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REMAIL: Juries...

Tim Moors offers an interesting suggestion that a jury should be used
to decide when a remailer operator should pierce the anonymity of an
especially egregious poster.  But I could see a way this could fail.

If a post really is terrible, one might expect the poster to have taken
some extra precautions.  What if Tim's jury starts up, deliberates,
argues, goes back and forth, and finally decides that the real email
address of the poster should be revealed.  When this is done, it may
well turn out that the original email address was forged, or was another
remailer which doesn't keep logs!

This would mean that no replies to the message would have worked, but
if the posting was harmful enough the poster might have been willing
to give up the capability to receive private replies (he can always
read followup postings on the newsgroup).

In a case like this, all the effort on the part of the jury would have
been wasted.

We should also realize that, in a sufficiently bad case, there may
well have been law enforcement involvement, anyway.  If the harm is
"real world" (not just something net folk would object to) then the
jury activity may be superfluous, as court orders could have been used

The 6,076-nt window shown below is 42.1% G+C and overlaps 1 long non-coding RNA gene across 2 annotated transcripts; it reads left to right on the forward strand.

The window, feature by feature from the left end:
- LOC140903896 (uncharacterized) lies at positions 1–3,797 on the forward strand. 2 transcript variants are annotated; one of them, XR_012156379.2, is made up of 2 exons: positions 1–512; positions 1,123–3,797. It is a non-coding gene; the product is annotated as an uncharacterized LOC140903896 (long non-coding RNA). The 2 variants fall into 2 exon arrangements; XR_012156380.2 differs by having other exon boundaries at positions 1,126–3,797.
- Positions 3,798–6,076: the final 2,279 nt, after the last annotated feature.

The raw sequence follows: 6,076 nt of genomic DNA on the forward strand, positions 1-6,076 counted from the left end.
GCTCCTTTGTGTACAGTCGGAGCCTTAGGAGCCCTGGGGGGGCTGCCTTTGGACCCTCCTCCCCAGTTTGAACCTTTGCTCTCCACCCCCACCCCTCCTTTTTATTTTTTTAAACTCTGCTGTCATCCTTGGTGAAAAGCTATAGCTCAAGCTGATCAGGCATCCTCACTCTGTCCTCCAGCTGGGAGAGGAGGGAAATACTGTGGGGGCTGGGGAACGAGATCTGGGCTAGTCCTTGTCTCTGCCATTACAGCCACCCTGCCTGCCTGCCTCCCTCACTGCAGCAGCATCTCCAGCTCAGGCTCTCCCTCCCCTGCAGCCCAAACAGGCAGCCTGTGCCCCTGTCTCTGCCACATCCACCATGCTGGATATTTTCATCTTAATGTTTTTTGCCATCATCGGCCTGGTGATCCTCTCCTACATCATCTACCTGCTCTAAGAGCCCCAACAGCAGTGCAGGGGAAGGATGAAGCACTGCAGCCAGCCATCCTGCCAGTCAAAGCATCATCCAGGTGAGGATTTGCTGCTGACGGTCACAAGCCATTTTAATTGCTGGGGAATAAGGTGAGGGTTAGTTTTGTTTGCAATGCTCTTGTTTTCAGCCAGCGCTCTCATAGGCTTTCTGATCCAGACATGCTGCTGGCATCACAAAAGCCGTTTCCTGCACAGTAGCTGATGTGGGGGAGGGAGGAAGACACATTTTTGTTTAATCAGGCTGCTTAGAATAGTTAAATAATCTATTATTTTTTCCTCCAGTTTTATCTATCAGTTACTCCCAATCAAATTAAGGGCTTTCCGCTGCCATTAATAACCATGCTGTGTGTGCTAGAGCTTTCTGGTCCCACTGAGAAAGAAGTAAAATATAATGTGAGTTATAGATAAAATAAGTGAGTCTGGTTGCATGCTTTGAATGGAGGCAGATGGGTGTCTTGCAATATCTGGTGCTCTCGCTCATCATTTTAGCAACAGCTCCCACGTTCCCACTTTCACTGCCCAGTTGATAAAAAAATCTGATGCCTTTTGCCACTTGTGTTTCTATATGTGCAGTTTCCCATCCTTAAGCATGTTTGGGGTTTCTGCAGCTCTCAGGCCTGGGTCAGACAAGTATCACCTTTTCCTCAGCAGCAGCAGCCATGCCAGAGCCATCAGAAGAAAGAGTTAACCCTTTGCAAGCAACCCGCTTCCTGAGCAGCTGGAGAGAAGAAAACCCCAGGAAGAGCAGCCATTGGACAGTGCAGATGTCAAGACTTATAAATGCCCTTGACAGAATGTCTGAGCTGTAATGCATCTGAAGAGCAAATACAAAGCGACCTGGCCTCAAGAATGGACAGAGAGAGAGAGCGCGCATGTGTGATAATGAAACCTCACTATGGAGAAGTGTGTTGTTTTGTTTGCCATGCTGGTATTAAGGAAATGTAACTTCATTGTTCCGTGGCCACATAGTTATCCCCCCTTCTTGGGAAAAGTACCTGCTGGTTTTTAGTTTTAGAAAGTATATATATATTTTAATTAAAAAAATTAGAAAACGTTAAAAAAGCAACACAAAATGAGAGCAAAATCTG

to force the remailer to reveal his mappings.

I wonder, though, if Tim's jury could be married with Marc Horowitz's
idea to have remailer operators support anonymous posting only from
"approved" pseudonyms.  Marc's idea was that people would literally
buy approval of given digital pseudonyms (e.g. public keys).  This
approval would be granted by the operator(s) themselves, or buy some
other agencies, and would be shown by a public log of signed pseudonymous
public keys.  Each message through the remailer would have to be digitally
signed by one of these approved keys.

(The approval process would be _completely anonymous_, that is, there
would be _no_ correspondence between real identities and approved

Then, if someone posted abusive messages, their approval could be cancelled.
Their digital pseudonym (e.g. public key) would be removed from the list
of approved "nyms" (I like Eli's shorthand).  This way they could not
post any more, at least unless they were willing to spend more of their
hard-earned money to buy approval of another nym.  This way we get the
parallels to the postal service.

If the approval agencies donated their earnings then this would not
represent commercialization so it could even be done today.

(Another thought along these lines would be to use Karl Barrus' digital
bank to buy approval.  I'm not sure this would work, but it's worth

One weakness of Marc's proposal was what criteria would be used to yank
approval of nyms.  A person might be reluctant to pay real money for
an approval certificate if he knew that it could be removed just because
some blowhard complained about one of his postings.  And remailer operators
would be constantly forced to make judgement calls (as I gather Julf is

Perhaps Tim's juries could serve this purpose.  People would get their
approval certificate removed only upon a jury's recommendation.  The jury
could even be specified in advance, composed of respected but fair members
of the net community.

If people had this kind of assurance that their posting privileges would
be lost only under a fair system like this, they would be more willing to
pay for an anonymous posting certificate.

Hal Finney